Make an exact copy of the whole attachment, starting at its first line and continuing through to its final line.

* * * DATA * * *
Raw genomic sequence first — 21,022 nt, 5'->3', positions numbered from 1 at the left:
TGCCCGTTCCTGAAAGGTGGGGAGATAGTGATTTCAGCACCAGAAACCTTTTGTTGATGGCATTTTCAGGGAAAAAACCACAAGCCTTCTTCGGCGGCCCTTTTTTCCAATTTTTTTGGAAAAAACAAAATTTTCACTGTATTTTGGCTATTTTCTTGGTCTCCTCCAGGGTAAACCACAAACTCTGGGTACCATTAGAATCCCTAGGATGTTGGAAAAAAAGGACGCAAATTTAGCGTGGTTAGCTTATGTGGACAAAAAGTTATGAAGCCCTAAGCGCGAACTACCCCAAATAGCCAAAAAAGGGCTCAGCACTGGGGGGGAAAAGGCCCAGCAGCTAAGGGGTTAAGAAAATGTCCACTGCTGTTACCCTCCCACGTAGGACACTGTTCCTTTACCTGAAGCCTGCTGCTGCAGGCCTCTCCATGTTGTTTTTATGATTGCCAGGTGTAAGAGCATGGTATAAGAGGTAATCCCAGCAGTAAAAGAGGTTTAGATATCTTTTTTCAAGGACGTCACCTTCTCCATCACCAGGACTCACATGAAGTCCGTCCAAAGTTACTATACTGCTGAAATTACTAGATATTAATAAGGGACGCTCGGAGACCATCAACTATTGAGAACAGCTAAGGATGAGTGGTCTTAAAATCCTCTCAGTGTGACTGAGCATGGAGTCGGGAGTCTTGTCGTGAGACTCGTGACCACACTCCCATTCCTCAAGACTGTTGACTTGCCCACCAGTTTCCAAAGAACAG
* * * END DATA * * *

Raw genomic sequence first — 21,022 nt, 5'->3', positions numbered from 1 at the left:
TGCCCGTTCCTGAAAGGTGGGGAGATAGTGATTTCAGCACCAGAAACCTTTTGTTGATGGCATTTTCAGGGAAAAAACCACAAGCCTTCTTCGGCGGCCCTTTTTTCCAATTTTTTTGGAAAAAACAAAATTTTCACTGTATTTTGGCTATTTTCTTGGTCTCCTCCAGGGTAAACCACAAACTCTGGGTACCATTAGAATCCCTAGGATGTTGGAAAAAAAGGACGCAAATTTAGCGTGGTTAGCTTATGTGGACAAAAAGTTATGAAGCCCTAAGCGCGAACTACCCCAAATAGCCAAAAAAGGGCTCAGCACTGGGGGGGAAAAGGCCCAGCAGCTAAGGGGTTAAGAAAATGTCCACTGCTGTTACCCTCCCACGTAGGACACTGTTCCTTTACCTGAAGCCTGCTGCTGCAGGCCTCTCCATGTTGTTTTTATGATTGCCAGGTGTAAGAGCATGGTATAAGAGGTAATCCCAGCAGTAAAAGAGGTTTAGATATCTTTTTTCAAGGACGTCACCTTCTCCATCACCAGGACTCACATGAAGTCCGTCCAAAGTTACTATACTGCTGAAATTACTAGATATTAATAAGGGACGCTCGGAGACCATCAACTATTGAGAACAGCTAAGGATGAGTGGTCTTAAAATCCTCTCAGTGTGACTGAGCATGGAGTCGGGAGTCTTGTCGTGAGACTCGTGACCACACTCCCATTCCTCAAGACTGTTGACTTGCCCACCAGTTTCCAAAGAACAG